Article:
Today I had the honour and privilege to represent the Australian Government at the memorial service above Iron Bottom Sound in the Solomon Islands to mark the 75th anniversary of the sinking of the first HMAS Canberra.

The Canberra had been playing a vital role supporting amphibious landings of the United States Marines Corps. She was struck in a surprise attack by a strong Japanese naval force in the early hours of 9 August 1942.

84 Australians, including the Canberra's Captain, Frank Getting, died in the attack. The Canberra was scuttled and now rests in Iron Bottom Sound, 25 kilometres offshore from Honiara. Iron Bottom Sound is the watery grave of 32 Allied warships, as well as our own HMAS Canberra.

Today's memorial service was conducted aboard HMAS Success, about 700 metres above the Canberra's final resting place.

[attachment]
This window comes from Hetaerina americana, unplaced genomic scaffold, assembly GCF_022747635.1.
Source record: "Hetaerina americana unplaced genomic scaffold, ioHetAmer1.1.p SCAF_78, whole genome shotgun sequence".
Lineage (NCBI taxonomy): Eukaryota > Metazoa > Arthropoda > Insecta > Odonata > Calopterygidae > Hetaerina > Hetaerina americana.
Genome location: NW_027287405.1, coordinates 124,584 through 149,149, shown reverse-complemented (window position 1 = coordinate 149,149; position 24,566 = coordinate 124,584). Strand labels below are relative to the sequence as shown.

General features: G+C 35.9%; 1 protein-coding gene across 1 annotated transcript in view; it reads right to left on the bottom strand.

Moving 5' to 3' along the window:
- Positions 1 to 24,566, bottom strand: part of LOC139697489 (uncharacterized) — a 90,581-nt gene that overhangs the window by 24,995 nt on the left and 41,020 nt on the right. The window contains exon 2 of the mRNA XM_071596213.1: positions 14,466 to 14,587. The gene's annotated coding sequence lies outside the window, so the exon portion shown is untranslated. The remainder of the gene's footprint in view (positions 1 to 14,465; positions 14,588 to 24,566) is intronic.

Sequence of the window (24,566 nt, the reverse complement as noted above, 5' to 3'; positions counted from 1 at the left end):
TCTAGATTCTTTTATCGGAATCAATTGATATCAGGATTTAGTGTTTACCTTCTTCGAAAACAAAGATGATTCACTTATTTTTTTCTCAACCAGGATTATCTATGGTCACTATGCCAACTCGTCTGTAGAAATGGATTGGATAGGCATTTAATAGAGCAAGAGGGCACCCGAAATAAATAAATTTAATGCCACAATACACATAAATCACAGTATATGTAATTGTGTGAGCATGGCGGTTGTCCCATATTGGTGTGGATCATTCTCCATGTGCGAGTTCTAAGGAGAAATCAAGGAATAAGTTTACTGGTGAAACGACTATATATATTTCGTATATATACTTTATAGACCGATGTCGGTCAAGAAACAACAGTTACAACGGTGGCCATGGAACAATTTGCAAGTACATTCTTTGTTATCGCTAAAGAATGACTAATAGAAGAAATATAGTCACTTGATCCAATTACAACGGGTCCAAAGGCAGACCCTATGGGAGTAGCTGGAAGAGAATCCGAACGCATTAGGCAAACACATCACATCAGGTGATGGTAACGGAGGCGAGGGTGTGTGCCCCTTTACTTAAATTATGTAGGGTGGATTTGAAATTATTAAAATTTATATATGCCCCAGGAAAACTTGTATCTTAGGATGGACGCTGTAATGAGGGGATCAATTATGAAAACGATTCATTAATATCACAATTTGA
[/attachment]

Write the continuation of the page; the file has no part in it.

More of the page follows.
The Canberra remains the largest Australian warship ever lost in battle.

I was joined on HMAS Success by the Governor-General of the Solomon Islands, His Excellency Sir Frank Kabui; Prime Minister of Solomon Islands, Hon Manasseh Sogavare MP, and representatives from the governments of Solomon Islands, the United States, Japan, New Zealand and the United Kingdom, as well as the vessels USS Barry, HMNZS Otago and RSIPV Auki.

I also had the pleasure of catching up again with Bill Quinn, a 94 year-old Australian veteran of the Guadalcanal campaign, who was a stoker on board HMAS Australia, and had helped survivors from HMAS Canberra.

The security of the Pacific is as important to Australia today as it was during the Battle of Guadalcanal. The recently concluded Regional Assistance Mission to Solomon Islands (RAMSI) was the most recent part of a proud history of regional security cooperation, initially forged in the fires of World War II 75 years ago.

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